by George Zamora
SOCORRO, N.M., Nov. 12, 2007 – A New Mexico Tech researcher has developed a patented laser-based system that can accurately measure extremely small vibrations along structures, which, among other applications, can be used by engineers to better determine the strength and safety of highway bridges.
“By using this new laser-based system for testing bridge superstructures, bridge maintenance engineers will be able perform dynamic tests — tests done while the normal flow of traffic is going over a bridge — at a very fast rate and at a relatively low-cost,” says Ashok K. Ghosh, assistant professor of mechanical engineering at New Mexico Tech and principal inventor of the vibration analysis system.
“By placing small lasers along a structure and aiming the concentrated light at moveable target screens, it is possible to obtain large amounts of data in a short amount of time, which can then be used to quickly determine the dynamic characteristics of a bridge structure along its entire span,” he adds.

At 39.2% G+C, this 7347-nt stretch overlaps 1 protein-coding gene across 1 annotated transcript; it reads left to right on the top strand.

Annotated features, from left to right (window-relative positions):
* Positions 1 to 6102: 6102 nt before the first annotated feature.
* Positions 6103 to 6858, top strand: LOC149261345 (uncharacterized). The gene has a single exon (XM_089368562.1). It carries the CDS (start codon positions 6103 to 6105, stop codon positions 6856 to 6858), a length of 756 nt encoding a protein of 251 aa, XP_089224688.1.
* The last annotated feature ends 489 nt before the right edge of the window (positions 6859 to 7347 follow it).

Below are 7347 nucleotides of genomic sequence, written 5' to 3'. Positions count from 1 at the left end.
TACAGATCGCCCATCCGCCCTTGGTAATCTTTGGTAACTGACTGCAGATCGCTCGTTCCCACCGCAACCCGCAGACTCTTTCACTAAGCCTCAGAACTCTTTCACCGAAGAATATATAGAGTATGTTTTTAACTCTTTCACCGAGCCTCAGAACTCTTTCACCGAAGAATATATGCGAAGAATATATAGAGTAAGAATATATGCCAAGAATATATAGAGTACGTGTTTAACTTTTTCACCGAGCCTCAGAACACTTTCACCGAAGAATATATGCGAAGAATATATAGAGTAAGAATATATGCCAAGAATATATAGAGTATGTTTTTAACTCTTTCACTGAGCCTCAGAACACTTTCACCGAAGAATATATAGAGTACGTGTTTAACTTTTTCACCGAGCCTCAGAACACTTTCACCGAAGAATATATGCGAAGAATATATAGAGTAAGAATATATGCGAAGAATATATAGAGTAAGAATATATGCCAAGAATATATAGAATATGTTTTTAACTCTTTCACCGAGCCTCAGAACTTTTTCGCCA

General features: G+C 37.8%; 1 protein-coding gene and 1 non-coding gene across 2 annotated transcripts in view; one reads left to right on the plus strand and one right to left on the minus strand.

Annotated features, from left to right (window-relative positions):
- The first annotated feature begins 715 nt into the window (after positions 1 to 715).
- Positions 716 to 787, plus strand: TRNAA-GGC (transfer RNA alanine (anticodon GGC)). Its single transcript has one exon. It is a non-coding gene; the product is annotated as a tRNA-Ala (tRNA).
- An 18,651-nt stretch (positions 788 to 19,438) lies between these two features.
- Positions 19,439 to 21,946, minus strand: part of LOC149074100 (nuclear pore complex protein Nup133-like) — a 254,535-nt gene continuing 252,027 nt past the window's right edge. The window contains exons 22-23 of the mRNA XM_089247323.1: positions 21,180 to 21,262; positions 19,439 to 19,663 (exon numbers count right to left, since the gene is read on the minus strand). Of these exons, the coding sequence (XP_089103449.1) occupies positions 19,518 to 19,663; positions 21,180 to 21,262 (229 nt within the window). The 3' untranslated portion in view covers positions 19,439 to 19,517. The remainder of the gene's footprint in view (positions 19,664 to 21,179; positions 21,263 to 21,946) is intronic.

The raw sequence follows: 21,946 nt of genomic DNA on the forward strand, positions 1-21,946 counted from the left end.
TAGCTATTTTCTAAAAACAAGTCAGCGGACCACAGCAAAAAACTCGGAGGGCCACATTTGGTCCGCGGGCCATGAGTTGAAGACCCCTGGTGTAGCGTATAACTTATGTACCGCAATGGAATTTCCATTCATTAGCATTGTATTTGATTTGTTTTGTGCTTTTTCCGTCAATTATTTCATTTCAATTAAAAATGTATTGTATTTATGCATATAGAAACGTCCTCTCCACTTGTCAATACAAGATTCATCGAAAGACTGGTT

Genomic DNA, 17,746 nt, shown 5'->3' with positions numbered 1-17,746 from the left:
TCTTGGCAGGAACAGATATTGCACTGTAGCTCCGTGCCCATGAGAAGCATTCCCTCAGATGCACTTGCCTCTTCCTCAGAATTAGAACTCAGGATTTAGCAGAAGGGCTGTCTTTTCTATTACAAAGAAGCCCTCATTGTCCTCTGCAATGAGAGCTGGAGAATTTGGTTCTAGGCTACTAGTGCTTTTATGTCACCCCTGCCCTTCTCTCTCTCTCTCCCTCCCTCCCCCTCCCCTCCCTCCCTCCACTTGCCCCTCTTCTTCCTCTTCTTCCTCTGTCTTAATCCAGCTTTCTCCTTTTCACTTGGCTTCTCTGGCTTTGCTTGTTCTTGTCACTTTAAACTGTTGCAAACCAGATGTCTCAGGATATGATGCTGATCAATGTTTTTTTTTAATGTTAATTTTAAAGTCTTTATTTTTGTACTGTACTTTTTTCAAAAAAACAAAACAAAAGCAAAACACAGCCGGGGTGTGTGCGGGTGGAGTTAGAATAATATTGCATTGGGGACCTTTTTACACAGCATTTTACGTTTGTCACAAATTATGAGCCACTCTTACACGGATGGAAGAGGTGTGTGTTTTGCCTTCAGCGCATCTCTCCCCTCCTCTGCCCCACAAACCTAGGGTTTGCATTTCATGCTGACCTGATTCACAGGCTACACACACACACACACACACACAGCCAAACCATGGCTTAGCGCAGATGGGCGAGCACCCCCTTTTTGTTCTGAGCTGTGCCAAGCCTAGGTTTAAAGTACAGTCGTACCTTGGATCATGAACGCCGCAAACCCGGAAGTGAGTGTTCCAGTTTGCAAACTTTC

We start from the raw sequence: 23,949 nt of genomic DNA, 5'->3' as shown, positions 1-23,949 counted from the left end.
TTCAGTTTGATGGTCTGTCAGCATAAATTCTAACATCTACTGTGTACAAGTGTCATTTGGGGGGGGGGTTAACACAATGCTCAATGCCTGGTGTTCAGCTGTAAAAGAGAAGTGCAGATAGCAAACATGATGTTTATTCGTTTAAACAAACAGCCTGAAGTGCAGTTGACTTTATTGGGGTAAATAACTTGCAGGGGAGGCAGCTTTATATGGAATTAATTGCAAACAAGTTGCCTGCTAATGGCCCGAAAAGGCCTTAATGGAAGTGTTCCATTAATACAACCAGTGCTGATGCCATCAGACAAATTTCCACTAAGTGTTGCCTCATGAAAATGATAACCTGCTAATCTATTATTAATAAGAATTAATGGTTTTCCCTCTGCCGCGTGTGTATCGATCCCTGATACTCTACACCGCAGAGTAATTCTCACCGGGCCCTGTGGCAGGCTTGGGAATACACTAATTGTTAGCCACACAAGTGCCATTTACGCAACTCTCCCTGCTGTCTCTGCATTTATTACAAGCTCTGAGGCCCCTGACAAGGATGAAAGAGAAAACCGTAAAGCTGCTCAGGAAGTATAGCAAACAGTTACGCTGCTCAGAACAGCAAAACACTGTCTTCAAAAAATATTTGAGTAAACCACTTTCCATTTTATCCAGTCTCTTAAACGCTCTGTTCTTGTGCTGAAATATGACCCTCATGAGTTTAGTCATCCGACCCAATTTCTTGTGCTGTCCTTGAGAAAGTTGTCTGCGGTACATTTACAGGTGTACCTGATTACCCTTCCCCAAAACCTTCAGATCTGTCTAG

Ghosh’s new laser-based system has the potential to detect structural deficiencies in bridges before they result in catastrophic failures, such as occurred in this past summer’s fatal highway bridge collapse in Minnesota.
“Currently, bridge inspections are still being carried out by workers performing only visual inspections as they look for cracks and crevices,” Ghosh says. “By implementing this relatively simple and inexpensive testing method, you can essentially replace all the visual inspections, which is the beginning point of any thorough assessment of bridge structures.”
According to a 2003 study conducted by the American Society of Civil Engineers, more than 160,000 bridges being used throughout the United States were found to be “structurally deficient or functionally obsolete.” This figure represents 27 percent of the nation’s bridges.
Ghosh currently is exploring possible applications of the new laser-based concept with the New Mexico Department of Transportation for conducting vibration analysis of bridges in New Mexico.
The newly patented technology marks Ghosh’s second patent awarded this year.